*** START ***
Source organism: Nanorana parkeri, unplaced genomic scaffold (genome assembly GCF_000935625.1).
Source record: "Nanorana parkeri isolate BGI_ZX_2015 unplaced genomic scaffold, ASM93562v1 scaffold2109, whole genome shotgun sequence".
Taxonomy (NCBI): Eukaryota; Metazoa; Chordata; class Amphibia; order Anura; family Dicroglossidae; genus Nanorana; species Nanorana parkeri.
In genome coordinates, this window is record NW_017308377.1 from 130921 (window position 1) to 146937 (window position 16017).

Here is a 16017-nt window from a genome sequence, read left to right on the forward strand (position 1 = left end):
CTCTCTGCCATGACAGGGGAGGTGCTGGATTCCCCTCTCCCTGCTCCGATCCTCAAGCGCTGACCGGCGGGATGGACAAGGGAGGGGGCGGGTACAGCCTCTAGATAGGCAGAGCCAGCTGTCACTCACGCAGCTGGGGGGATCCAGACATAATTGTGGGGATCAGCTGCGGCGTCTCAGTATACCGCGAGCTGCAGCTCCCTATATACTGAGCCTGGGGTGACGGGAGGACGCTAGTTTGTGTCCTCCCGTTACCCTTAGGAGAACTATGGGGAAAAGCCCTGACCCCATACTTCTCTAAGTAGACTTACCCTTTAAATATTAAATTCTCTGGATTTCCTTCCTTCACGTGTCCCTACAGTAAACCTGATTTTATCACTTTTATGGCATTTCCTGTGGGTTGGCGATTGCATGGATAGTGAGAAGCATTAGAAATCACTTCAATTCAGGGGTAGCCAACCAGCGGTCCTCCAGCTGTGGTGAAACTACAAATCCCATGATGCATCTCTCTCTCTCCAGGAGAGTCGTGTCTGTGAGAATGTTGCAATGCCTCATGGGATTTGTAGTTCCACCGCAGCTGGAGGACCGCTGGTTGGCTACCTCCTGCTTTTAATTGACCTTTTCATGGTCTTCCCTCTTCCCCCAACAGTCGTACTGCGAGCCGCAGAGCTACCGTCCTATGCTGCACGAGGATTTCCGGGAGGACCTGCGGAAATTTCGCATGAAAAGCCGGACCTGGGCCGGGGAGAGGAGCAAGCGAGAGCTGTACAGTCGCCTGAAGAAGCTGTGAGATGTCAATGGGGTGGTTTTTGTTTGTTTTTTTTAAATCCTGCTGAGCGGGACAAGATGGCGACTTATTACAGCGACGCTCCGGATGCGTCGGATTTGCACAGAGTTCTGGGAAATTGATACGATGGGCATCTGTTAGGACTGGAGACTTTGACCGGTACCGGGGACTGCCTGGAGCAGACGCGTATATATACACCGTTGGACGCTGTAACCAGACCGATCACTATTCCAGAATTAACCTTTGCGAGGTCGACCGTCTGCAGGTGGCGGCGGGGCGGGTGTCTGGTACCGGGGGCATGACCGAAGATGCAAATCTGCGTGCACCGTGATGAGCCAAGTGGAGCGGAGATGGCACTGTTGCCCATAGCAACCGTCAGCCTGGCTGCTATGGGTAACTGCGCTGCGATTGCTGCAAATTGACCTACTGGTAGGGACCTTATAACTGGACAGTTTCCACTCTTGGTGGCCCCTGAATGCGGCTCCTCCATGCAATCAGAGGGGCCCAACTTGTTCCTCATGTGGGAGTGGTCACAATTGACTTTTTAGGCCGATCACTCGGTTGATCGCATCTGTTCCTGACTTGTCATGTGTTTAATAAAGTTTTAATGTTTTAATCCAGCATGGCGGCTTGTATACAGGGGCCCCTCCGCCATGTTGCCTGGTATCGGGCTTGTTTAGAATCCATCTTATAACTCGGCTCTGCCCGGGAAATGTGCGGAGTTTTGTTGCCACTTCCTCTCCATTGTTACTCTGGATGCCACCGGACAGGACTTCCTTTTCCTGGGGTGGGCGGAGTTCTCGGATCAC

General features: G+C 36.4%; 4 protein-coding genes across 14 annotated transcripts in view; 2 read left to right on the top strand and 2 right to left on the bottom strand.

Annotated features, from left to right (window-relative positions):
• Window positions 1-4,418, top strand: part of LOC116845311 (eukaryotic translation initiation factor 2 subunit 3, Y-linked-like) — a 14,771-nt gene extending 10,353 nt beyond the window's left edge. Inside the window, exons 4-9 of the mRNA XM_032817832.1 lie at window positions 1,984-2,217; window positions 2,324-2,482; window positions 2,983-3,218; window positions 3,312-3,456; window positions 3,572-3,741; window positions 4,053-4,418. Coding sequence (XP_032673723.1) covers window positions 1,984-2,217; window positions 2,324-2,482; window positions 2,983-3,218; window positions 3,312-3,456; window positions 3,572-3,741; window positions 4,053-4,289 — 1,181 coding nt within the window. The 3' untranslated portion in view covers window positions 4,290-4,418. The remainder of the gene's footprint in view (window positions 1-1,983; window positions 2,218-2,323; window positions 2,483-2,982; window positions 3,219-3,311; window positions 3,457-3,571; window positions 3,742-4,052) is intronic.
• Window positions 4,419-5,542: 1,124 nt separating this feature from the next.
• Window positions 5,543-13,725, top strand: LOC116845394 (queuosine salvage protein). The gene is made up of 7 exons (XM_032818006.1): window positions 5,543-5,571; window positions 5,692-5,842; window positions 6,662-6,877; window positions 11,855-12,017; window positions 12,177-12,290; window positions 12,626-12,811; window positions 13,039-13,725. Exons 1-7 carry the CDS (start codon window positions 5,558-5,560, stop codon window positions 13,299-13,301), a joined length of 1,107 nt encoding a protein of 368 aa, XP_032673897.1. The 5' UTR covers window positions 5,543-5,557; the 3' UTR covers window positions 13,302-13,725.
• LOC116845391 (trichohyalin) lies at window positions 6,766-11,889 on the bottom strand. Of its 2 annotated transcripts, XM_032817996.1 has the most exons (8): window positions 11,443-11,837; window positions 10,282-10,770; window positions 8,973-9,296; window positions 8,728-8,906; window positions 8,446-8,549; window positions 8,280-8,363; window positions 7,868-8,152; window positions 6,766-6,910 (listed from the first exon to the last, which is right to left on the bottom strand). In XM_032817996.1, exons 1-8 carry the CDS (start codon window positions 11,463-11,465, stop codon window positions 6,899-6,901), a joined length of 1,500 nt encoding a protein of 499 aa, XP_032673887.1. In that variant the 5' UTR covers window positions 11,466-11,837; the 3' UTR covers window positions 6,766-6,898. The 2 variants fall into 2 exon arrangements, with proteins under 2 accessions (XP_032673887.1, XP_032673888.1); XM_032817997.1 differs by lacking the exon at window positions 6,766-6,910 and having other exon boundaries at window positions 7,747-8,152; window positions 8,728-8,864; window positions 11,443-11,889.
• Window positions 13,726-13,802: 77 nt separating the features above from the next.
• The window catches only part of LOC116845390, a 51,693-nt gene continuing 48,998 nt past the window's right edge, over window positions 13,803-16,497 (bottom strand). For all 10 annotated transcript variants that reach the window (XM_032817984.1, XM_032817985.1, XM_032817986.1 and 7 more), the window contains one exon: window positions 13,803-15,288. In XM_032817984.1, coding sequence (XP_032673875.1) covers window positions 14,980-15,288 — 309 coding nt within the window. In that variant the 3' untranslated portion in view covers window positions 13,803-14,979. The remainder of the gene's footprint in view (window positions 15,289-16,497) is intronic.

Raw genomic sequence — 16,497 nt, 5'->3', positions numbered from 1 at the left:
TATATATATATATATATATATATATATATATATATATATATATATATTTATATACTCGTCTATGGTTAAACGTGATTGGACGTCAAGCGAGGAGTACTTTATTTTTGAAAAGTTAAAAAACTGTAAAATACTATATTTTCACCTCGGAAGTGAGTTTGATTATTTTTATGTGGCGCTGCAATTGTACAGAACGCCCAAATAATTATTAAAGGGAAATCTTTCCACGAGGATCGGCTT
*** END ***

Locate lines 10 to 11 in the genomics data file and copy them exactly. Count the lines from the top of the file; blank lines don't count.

• Window positions 4,419-5,542: 1,124 nt separating this feature from the next.
• Window positions 5,543-13,725, top strand: LOC116845394 (queuosine salvage protein). The gene is made up of 7 exons (XM_032818006.1): window positions 5,543-5,571; window positions 5,692-5,842; window positions 6,662-6,877; window positions 11,855-12,017; window positions 12,177-12,290; window positions 12,626-12,811; window positions 13,039-13,725. Exons 1-7 carry the CDS (start codon window positions 5,558-5,560, stop codon window positions 13,299-13,301), a joined length of 1,107 nt encoding a protein of 368 aa, XP_032673897.1. The 5' UTR covers window positions 5,543-5,557; the 3' UTR covers window positions 13,302-13,725.